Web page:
Friends, I am running out of things to say about these little rounds.

This one – another song of unknown origin – is sweet and very pretty when fully sung. Which is a sentence I have typed before and I fear will type again.

You see, the thing is – the rounds themselves are good and different and by and large fun to sing with a group. But when there is no source information, no complex lyric, no deep memories, well…. I don’t have much to write about.

Sing and rejoice.
Sing and rejoice.
Let all things living now
sing and rejoice.

I will say this one reminds me a bit of graces we sang at Girl Scout camp, and maybe it is, because I wouldn’t be surprised at all to discover Unitarian Universalists at camp.

It’s a good one – don’t get me wrong.

There’s just not much to say.


EDIT: I originally posted a DST ending pic but was reminded that it’s NEXT weekend. Whoops.

This song calls to us: “Come! Let’s be singing!”

And what shall we sing?

“Sing alleluia!”

That’s it. That’s the song. In English and in Hebrew.

Hava nashirah. Shirah alleluia!
Hava nashirah. Shirah alleluia!
Hava nashirah. Shirah alleluia!

Come, let’s be singing. Sing alleluia!
Come, let’s be singing. Sing alleluia!
Come, let’s be singing. Sing alleluia!

It is written in three parts that can be sung as a round  – or ideally a canon, which is great because one part is quite low and one part is quite high. It all seems simple, except the beauty of rounds is the complexity that comes when the parts blend. This one is quite gorgeous and joyful.

I don’t have much more to say…it’s origins are unknown but its presence is cheering.


First – apologies for the delay this morning. A great ministers’ retreat also meant late nights and early mornings and I decided turning off my alarm was a smart move.

Second – I don’t have much for you today. I could blame it on the grogginess of a long sleep, but really, there’s not much to say. ‘Jubilate deo’ means ‘make a joyful noise to God’  (or rejoice, or praise) and our round based on the first verse of Psalm 100, “Make a joyful noise unto the Lord, all ye lands.”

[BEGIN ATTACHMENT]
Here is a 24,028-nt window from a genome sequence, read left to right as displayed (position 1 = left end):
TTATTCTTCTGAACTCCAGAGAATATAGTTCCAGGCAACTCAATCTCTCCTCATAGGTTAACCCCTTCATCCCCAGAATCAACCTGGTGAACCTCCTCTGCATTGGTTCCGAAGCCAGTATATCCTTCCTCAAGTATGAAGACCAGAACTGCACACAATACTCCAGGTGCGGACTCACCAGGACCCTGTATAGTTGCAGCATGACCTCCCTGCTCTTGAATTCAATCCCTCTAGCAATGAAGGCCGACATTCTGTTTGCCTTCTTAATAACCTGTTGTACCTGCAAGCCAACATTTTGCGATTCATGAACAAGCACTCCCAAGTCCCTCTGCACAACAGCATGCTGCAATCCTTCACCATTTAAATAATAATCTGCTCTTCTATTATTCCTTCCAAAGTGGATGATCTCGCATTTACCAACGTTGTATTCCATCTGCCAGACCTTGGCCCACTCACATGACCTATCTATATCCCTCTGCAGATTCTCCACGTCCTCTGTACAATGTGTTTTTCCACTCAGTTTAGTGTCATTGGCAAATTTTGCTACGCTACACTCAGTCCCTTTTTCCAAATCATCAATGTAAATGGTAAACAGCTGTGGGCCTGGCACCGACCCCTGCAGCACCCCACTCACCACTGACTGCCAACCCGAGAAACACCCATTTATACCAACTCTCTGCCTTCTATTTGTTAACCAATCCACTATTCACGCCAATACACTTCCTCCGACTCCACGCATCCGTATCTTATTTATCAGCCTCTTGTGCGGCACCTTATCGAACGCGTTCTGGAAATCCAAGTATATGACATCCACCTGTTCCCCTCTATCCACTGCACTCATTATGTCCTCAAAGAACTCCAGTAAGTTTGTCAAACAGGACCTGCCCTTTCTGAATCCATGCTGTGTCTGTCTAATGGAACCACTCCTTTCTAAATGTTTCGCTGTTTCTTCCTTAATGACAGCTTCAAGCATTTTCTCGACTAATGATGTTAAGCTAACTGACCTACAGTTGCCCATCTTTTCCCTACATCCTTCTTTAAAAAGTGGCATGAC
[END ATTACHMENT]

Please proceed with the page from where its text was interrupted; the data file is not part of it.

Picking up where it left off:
I suppose I could talk at length about Michael Praetorius, a 16th century German composer, but there’s nothing much saying “ooo” to me right now, other than the reason why a German man born Schultz is called Praetorius: apparently ‘schultze’ means mayor, which in Latin is ‘praetor’ and for some reason, it was common to Latinize names.

Anyway, this is a fine round, although it’s not a favorite and never a go-to. In case you don’t know it. I’ve posted a YouTube of a Lutheran children’s choir singing it – it’s quite good.

Jubilate Deo.
Jubilate Deo.

And here are the Lutheran kids:

The pic has nothing to do with the song. It’s just a pretty fall scene, similar to some I have been seeing the last few weeks.

Yesterday, as we closed the New York State Convention of Universalists/Hudson Mohawk Cluster gathering, my colleague Sam Trumbore called for us to sing something together. “What shall we sing?” he asked, looking at me because he knows I do this.

And embarrassingly, my mind went blank. Fortunately, someone else piped up with a song (Come Sing a Song with Me) which went fine, especially when someone jumped up to play it on piano. But I realized I was standing there with a bunch of doxologies and entrance songs in my head, but I couldn’t come up with a closing.